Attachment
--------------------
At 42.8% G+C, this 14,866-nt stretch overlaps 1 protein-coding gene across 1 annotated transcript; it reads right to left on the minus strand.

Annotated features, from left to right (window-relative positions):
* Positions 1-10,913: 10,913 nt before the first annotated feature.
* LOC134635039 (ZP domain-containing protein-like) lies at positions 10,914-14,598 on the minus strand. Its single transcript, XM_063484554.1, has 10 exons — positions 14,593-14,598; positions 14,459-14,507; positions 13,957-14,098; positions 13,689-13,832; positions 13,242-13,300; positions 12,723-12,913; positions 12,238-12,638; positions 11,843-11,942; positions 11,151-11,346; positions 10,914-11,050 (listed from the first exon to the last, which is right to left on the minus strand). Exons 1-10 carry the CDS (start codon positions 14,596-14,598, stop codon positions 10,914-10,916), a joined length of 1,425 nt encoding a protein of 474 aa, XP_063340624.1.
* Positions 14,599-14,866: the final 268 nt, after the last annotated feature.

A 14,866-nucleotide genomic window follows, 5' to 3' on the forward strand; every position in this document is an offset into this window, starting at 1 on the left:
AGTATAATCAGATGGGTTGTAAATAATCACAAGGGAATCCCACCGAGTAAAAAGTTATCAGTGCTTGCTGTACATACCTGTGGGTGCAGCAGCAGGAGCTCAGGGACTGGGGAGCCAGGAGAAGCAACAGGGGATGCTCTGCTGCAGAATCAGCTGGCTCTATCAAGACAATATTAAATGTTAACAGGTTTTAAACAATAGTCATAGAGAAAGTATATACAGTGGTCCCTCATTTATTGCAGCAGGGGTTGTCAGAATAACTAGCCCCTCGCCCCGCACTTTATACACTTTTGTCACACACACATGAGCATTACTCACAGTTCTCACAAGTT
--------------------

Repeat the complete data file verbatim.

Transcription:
At 42.8% G+C, this 14,866-nt stretch overlaps 1 protein-coding gene across 1 annotated transcript; it reads right to left on the minus strand.

Annotated features, from left to right (window-relative positions):
* Positions 1-10,913: 10,913 nt before the first annotated feature.
* LOC134635039 (ZP domain-containing protein-like) lies at positions 10,914-14,598 on the minus strand. Its single transcript, XM_063484554.1, has 10 exons — positions 14,593-14,598; positions 14,459-14,507; positions 13,957-14,098; positions 13,689-13,832; positions 13,242-13,300; positions 12,723-12,913; positions 12,238-12,638; positions 11,843-11,942; positions 11,151-11,346; positions 10,914-11,050 (listed from the first exon to the last, which is right to left on the minus strand). Exons 1-10 carry the CDS (start codon positions 14,596-14,598, stop codon positions 10,914-10,916), a joined length of 1,425 nt encoding a protein of 474 aa, XP_063340624.1.
* Positions 14,599-14,866: the final 268 nt, after the last annotated feature.

A 14,866-nucleotide genomic window follows, 5' to 3' on the forward strand; every position in this document is an offset into this window, starting at 1 on the left:
AGTATAATCAGATGGGTTGTAAATAATCACAAGGGAATCCCACCGAGTAAAAAGTTATCAGTGCTTGCTGTACATACCTGTGGGTGCAGCAGCAGGAGCTCAGGGACTGGGGAGCCAGGAGAAGCAACAGGGGATGCTCTGCTGCAGAATCAGCTGGCTCTATCAAGACAATATTAAATGTTAACAGGTTTTAAACAATAGTCATAGAGAAAGTATATACAGTGGTCCCTCATTTATTGCAGCAGGGGTTGTCAGAATAACTAGCCCCTCGCCCCGCACTTTATACACTTTTGTCACACACACATGAGCATTACTCACAGTTCTCACAAGTT